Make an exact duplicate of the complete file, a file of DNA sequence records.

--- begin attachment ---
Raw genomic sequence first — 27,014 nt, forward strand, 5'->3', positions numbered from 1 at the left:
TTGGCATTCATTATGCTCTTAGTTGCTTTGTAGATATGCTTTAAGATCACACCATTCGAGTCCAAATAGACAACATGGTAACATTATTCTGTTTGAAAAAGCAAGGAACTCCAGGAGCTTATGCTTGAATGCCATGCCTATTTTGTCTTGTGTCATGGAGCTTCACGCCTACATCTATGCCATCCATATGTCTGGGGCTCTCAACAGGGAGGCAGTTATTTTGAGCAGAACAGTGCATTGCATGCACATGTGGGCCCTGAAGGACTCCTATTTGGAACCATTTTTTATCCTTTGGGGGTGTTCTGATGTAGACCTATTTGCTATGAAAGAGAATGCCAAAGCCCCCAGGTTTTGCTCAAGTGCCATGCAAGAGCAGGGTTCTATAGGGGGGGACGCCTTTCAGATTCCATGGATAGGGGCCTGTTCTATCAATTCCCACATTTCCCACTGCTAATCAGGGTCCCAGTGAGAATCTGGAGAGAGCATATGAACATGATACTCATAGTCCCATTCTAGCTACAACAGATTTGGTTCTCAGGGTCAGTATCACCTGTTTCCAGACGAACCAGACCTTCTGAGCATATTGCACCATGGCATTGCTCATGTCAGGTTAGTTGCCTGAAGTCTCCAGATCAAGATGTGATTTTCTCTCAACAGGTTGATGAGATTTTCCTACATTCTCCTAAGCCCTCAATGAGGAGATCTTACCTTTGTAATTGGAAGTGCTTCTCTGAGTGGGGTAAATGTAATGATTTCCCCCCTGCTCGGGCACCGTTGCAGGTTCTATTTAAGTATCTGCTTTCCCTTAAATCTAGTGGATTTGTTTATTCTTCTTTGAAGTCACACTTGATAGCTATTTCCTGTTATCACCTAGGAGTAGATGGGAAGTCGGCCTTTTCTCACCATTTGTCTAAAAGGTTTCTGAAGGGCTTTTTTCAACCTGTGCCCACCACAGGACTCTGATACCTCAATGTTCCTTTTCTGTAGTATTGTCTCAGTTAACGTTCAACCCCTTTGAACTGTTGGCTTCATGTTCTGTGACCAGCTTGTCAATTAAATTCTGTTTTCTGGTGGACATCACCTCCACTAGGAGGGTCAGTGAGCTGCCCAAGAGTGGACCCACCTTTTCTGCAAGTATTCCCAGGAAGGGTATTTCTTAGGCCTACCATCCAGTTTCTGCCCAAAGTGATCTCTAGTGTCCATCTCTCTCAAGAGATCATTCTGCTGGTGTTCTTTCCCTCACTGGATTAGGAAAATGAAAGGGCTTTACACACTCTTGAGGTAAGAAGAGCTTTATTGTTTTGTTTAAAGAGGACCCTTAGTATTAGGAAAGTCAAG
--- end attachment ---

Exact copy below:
Raw genomic sequence first — 27,014 nt, forward strand, 5'->3', positions numbered from 1 at the left:
TTGGCATTCATTATGCTCTTAGTTGCTTTGTAGATATGCTTTAAGATCACACCATTCGAGTCCAAATAGACAACATGGTAACATTATTCTGTTTGAAAAAGCAAGGAACTCCAGGAGCTTATGCTTGAATGCCATGCCTATTTTGTCTTGTGTCATGGAGCTTCACGCCTACATCTATGCCATCCATATGTCTGGGGCTCTCAACAGGGAGGCAGTTATTTTGAGCAGAACAGTGCATTGCATGCACATGTGGGCCCTGAAGGACTCCTATTTGGAACCATTTTTTATCCTTTGGGGGTGTTCTGATGTAGACCTATTTGCTATGAAAGAGAATGCCAAAGCCCCCAGGTTTTGCTCAAGTGCCATGCAAGAGCAGGGTTCTATAGGGGGGGACGCCTTTCAGATTCCATGGATAGGGGCCTGTTCTATCAATTCCCACATTTCCCACTGCTAATCAGGGTCCCAGTGAGAATCTGGAGAGAGCATATGAACATGATACTCATAGTCCCATTCTAGCTACAACAGATTTGGTTCTCAGGGTCAGTATCACCTGTTTCCAGACGAACCAGACCTTCTGAGCATATTGCACCATGGCATTGCTCATGTCAGGTTAGTTGCCTGAAGTCTCCAGATCAAGATGTGATTTTCTCTCAACAGGTTGATGAGATTTTCCTACATTCTCCTAAGCCCTCAATGAGGAGATCTTACCTTTGTAATTGGAAGTGCTTCTCTGAGTGGGGTAAATGTAATGATTTCCCCCCTGCTCGGGCACCGTTGCAGGTTCTATTTAAGTATCTGCTTTCCCTTAAATCTAGTGGATTTGTTTATTCTTCTTTGAAGTCACACTTGATAGCTATTTCCTGTTATCACCTAGGAGTAGATGGGAAGTCGGCCTTTTCTCACCATTTGTCTAAAAGGTTTCTGAAGGGCTTTTTTCAACCTGTGCCCACCACAGGACTCTGATACCTCAATGTTCCTTTTCTGTAGTATTGTCTCAGTTAACGTTCAACCCCTTTGAACTGTTGGCTTCATGTTCTGTGACCAGCTTGTCAATTAAATTCTGTTTTCTGGTGGACATCACCTCCACTAGGAGGGTCAGTGAGCTGCCCAAGAGTGGACCCACCTTTTCTGCAAGTATTCCCAGGAAGGGTATTTCTTAGGCCTACCATCCAGTTTCTGCCCAAAGTGATCTCTAGTGTCCATCTCTCTCAAGAGATCATTCTGCTGGTGTTCTTTCCCTCACTGGATTAGGAAAATGAAAGGGCTTTACACACTCTTGAGGTAAGAAGAGCTTTATTGTTTTGTTTAAAGAGGACCCTTAGTATTAGGAAAGTCAAG